This research was conducted   under the CIFOR’s CoFCCA (Congo Basin Forest Climate Change   Adaptation) project which is part of the Climate Change Adaptation in Africa (CCAA)   Program supported by the International   Development Research Centre (IDRC)and the Department for   International Development (DFID).

 

Source: http://www.trust.org/alertnet/blogs/climate-conversations/forest-communities-in-cameroon-cannot-adapt-to-climate-change-alone/

Links to other resources Also see: https://ejoltdocumentaries.wordpress.com/tag/climate-change-2/

 

Ernest L Molua & Cornelius M Lambi (2007) The Economic   Impact of Climate Change on Agriculture in Cameroon. The World Bank

Development Research Group, Sustainable Rural and Urban Development   Team, Policy Research Working Paper 4364.

A Thousand Suns

Title A Thousand Suns – Global Oneness Project (Part   1)
Director(s) Stephen Marshall
Date released (year) 2009
Production company ChannelSideBySide
Length 8.50mins
Location Ethiopia
Keywords/tags Indigenous, climate change, agriculture, food security
Link to film http://www.youtube.com/watch?v=7bNhTYxYfV4
Synopsis A Thousand Suns tells   the story of the Gamo Highlands of the African Rift Valley and the unique   worldview held by the people of the region. This isolated area has remained   remarkably intact both biologically and culturally. It is one of the most   densely populated rural regions of Africa yet its people have been farming   sustainably for 10,000 years. Shot in Ethiopia, New York and Kenya, the film   explores the modern world’s untenable sense of separation from and   superiority over nature and how the interconnected worldview of the Gamo   people is fundamental in achieving long-term sustainability, both in the   region and beyond.

Source: http://www.globalonenessproject.org/library/films/thousand-suns

Reviews/discussion The Global Oneness   Project is a digital, ad-free, bi-monthly magazine. Through stories, we   explore the threads that connect culture, ecology, and beauty. Our collection   of films, photography, and essays feature diverse and dynamic voices from   around the world.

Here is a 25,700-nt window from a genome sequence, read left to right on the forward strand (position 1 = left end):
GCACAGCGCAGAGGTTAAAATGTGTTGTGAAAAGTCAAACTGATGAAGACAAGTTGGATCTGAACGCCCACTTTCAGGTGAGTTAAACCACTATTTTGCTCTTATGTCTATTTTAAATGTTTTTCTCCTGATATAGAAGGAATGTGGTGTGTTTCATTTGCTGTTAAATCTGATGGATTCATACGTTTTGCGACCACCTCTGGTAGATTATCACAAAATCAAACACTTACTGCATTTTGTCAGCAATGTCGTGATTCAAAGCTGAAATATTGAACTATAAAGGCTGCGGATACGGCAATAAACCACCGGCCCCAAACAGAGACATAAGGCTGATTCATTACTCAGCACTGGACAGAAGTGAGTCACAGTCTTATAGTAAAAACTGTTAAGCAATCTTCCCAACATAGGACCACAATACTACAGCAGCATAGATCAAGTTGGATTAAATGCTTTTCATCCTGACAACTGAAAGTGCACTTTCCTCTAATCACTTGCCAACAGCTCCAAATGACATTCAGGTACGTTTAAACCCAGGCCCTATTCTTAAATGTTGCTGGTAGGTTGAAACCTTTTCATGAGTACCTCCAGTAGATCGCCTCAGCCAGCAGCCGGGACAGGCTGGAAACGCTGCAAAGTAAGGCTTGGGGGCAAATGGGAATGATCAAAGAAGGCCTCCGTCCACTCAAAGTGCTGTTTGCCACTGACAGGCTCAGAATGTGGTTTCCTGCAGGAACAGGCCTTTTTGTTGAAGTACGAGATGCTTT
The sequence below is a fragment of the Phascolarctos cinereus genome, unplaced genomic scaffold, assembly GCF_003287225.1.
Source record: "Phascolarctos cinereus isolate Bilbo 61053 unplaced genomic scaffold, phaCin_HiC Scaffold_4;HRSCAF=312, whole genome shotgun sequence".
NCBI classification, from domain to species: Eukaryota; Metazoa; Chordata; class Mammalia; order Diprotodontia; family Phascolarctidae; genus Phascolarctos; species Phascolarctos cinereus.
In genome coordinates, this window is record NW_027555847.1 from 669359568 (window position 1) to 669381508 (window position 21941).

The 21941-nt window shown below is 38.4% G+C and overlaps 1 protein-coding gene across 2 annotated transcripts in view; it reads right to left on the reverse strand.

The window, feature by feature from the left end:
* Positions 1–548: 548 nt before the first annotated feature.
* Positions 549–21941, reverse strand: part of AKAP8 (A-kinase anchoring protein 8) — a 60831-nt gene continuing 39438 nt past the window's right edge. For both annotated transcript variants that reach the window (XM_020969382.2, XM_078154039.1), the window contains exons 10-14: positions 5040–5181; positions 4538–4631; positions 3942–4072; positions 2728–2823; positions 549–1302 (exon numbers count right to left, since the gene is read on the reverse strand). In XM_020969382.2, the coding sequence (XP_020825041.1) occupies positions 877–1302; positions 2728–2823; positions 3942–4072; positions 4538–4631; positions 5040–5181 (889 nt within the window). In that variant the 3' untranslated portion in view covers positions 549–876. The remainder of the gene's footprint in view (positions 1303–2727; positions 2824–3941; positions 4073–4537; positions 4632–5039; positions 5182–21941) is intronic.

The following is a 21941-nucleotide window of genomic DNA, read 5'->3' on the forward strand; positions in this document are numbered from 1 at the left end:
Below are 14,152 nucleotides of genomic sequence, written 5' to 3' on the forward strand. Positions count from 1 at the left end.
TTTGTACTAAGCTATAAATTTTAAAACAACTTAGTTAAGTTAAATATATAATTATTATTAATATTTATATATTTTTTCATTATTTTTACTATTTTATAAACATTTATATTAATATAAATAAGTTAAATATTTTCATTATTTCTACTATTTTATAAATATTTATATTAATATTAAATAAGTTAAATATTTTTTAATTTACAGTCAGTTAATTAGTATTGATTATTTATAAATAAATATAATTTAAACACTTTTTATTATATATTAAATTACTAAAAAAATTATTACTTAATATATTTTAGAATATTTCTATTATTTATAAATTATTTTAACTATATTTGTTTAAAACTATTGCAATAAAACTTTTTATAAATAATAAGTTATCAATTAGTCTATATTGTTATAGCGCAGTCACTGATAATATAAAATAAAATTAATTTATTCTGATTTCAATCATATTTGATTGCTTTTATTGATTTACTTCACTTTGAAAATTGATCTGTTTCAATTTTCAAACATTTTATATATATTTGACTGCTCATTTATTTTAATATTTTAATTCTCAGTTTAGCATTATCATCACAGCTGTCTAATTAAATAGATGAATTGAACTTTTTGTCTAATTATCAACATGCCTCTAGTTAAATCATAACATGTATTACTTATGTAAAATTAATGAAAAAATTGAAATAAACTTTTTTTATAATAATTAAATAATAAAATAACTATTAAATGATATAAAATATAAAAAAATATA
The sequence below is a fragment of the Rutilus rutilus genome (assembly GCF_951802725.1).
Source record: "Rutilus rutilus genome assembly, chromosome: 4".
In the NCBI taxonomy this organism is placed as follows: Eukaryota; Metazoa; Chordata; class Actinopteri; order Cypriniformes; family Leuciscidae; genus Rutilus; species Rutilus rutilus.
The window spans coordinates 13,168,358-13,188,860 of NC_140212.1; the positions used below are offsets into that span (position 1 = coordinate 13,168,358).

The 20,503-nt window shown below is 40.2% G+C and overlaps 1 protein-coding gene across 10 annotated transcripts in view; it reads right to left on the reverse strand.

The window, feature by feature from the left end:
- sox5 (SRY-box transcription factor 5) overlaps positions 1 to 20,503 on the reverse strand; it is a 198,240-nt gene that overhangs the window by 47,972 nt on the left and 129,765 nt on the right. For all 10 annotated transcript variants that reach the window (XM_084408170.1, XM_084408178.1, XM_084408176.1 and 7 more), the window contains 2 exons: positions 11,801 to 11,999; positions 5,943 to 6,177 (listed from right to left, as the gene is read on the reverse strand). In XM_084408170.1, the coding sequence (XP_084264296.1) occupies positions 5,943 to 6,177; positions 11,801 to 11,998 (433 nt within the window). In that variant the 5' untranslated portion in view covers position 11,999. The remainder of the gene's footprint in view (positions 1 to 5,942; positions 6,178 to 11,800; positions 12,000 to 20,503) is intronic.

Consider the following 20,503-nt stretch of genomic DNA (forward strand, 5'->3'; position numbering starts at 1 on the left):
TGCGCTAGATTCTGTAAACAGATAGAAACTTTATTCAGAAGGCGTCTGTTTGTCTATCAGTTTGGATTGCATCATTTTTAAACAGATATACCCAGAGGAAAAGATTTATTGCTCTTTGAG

Source: http://www.globalonenessproject.org/about-project

A. Nyong,  F. Adesina & B. Osman Elasha (2007) The   value of indigenous knowledge in climate change mitigation and adaptation   strategies in the African Sahel, Mitigation and Adaptation Strategies for Global Change
Volume   12, Issue 5 , pp 787-797.

Abstract

Past global efforts at   dealing with the problem of global warming concentrated on mitigation, with   the aim of reducing and possibly stabilizing greenhouse gas (GHG)   concentrations in the atmosphere. With the slow progress in achieving this,   adaptation was viewed as a viable option to reduce the vulnerability to the   anticipated negative impacts of global warming. It is increasingly realized   that mitigation and adaptation should not be pursued independent of each   other but as complements. This has resulted in the recent calls for the   integration of adaptation into mitigation strategies. However, integrating   mitigation and adaptation into climate change concerns is not a completely   new idea in the African Sahel. The region is characterized by severe and   frequent droughts with records dating back into centuries. The local   populations in this region, through their indigenous knowledge systems, have   developed and implemented extensive mitigation and adaptation strategies that   have enabled them reduce their vulnerability to past climate variability and   change, which exceed those predicted by models of future climate change.   However, this knowledge is rarely taken into consideration in the design and   implementation of modern mitigation and adaptation strategies. This paper   highlights some indigenous mitigation and adaptation strategies that have   been practiced in the Sahel, and the benefits of integrating indigenous   knowledge into formal climate change mitigation and adaptation strategies.   Incorporating indigenous knowledge can add value to the development of   sustainable climate change mitigation and adaptation strategies that are rich   in local content, and planned in conjunction with local people.

Source: http://link.springer.com/article/10.1007/s11027-007-9099-0#

Links to other resources Oxfam report on climate change in Ethiopia: http://www.oxfam.org/pressroom/pressrelease/2010-04-22/climate-change-increasing-poverty-and-vulnerability-ethiopia

Marius Keller, Climate Risks and   Development Projects: Assessment Report for a Community-Level Project in   Guduru, Oromiya, Ethiopia. Source: http://www.iisd.org/cristaltool/documents/BFA-Ethiopia-Assessment-Report-Eng.pdf